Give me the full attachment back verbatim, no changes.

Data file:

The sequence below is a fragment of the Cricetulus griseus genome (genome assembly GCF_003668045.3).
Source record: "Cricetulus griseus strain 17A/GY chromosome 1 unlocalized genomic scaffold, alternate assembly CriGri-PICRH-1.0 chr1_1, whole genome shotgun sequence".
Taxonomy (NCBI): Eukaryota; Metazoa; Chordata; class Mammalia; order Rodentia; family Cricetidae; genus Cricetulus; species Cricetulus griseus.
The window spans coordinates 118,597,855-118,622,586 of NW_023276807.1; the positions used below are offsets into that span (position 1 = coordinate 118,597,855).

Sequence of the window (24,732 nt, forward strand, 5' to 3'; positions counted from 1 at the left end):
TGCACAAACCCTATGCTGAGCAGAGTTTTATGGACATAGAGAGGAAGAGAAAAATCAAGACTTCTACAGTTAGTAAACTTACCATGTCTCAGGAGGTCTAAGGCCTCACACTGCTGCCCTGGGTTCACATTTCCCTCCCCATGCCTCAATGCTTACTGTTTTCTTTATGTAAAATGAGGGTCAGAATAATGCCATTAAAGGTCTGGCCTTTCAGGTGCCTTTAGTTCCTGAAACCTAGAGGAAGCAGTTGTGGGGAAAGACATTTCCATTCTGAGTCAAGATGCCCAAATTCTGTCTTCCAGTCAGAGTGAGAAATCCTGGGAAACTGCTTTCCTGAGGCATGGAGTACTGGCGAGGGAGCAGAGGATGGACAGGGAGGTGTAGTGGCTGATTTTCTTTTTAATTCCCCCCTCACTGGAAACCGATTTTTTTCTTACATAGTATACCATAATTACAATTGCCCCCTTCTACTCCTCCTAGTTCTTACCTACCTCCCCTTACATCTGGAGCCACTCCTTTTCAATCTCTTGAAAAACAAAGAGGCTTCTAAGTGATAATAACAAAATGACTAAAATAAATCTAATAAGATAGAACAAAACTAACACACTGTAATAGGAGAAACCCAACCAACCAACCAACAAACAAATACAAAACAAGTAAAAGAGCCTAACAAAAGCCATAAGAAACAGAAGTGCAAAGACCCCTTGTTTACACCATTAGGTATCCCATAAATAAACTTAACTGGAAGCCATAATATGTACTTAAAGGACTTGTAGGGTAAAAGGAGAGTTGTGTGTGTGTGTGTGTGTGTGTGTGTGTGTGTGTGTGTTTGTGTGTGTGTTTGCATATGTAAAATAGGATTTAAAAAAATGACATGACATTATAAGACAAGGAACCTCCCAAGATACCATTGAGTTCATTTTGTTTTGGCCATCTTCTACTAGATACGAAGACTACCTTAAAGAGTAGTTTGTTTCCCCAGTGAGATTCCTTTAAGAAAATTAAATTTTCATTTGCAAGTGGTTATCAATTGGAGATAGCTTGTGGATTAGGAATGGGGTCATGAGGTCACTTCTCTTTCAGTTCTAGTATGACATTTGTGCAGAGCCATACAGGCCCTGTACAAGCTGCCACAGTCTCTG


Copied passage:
The sequence below is a fragment of the Cricetulus griseus genome (genome assembly GCF_003668045.3).
Source record: "Cricetulus griseus strain 17A/GY chromosome 1 unlocalized genomic scaffold, alternate assembly CriGri-PICRH-1.0 chr1_1, whole genome shotgun sequence".
Taxonomy (NCBI): Eukaryota; Metazoa; Chordata; class Mammalia; order Rodentia; family Cricetidae; genus Cricetulus; species Cricetulus griseus.
The window spans coordinates 118,597,855-118,622,586 of NW_023276807.1; the positions used below are offsets into that span (position 1 = coordinate 118,597,855).

Sequence of the window (24,732 nt, forward strand, 5' to 3'; positions counted from 1 at the left end):
TGCACAAACCCTATGCTGAGCAGAGTTTTATGGACATAGAGAGGAAGAGAAAAATCAAGACTTCTACAGTTAGTAAACTTACCATGTCTCAGGAGGTCTAAGGCCTCACACTGCTGCCCTGGGTTCACATTTCCCTCCCCATGCCTCAATGCTTACTGTTTTCTTTATGTAAAATGAGGGTCAGAATAATGCCATTAAAGGTCTGGCCTTTCAGGTGCCTTTAGTTCCTGAAACCTAGAGGAAGCAGTTGTGGGGAAAGACATTTCCATTCTGAGTCAAGATGCCCAAATTCTGTCTTCCAGTCAGAGTGAGAAATCCTGGGAAACTGCTTTCCTGAGGCATGGAGTACTGGCGAGGGAGCAGAGGATGGACAGGGAGGTGTAGTGGCTGATTTTCTTTTTAATTCCCCCCTCACTGGAAACCGATTTTTTTCTTACATAGTATACCATAATTACAATTGCCCCCTTCTACTCCTCCTAGTTCTTACCTACCTCCCCTTACATCTGGAGCCACTCCTTTTCAATCTCTTGAAAAACAAAGAGGCTTCTAAGTGATAATAACAAAATGACTAAAATAAATCTAATAAGATAGAACAAAACTAACACACTGTAATAGGAGAAACCCAACCAACCAACCAACAAACAAATACAAAACAAGTAAAAGAGCCTAACAAAAGCCATAAGAAACAGAAGTGCAAAGACCCCTTGTTTACACCATTAGGTATCCCATAAATAAACTTAACTGGAAGCCATAATATGTACTTAAAGGACTTGTAGGGTAAAAGGAGAGTTGTGTGTGTGTGTGTGTGTGTGTGTGTGTGTGTGTGTGTTTGTGTGTGTGTTTGCATATGTAAAATAGGATTTAAAAAAATGACATGACATTATAAGACAAGGAACCTCCCAAGATACCATTGAGTTCATTTTGTTTTGGCCATCTTCTACTAGATACGAAGACTACCTTAAAGAGTAGTTTGTTTCCCCAGTGAGATTCCTTTAAGAAAATTAAATTTTCATTTGCAAGTGGTTATCAATTGGAGATAGCTTGTGGATTAGGAATGGGGTCATGAGGTCACTTCTCTTTCAGTTCTAGTATGACATTTGTGCAGAGCCATACAGGCCCTGTACAAGCTGCCACAGTCTCTG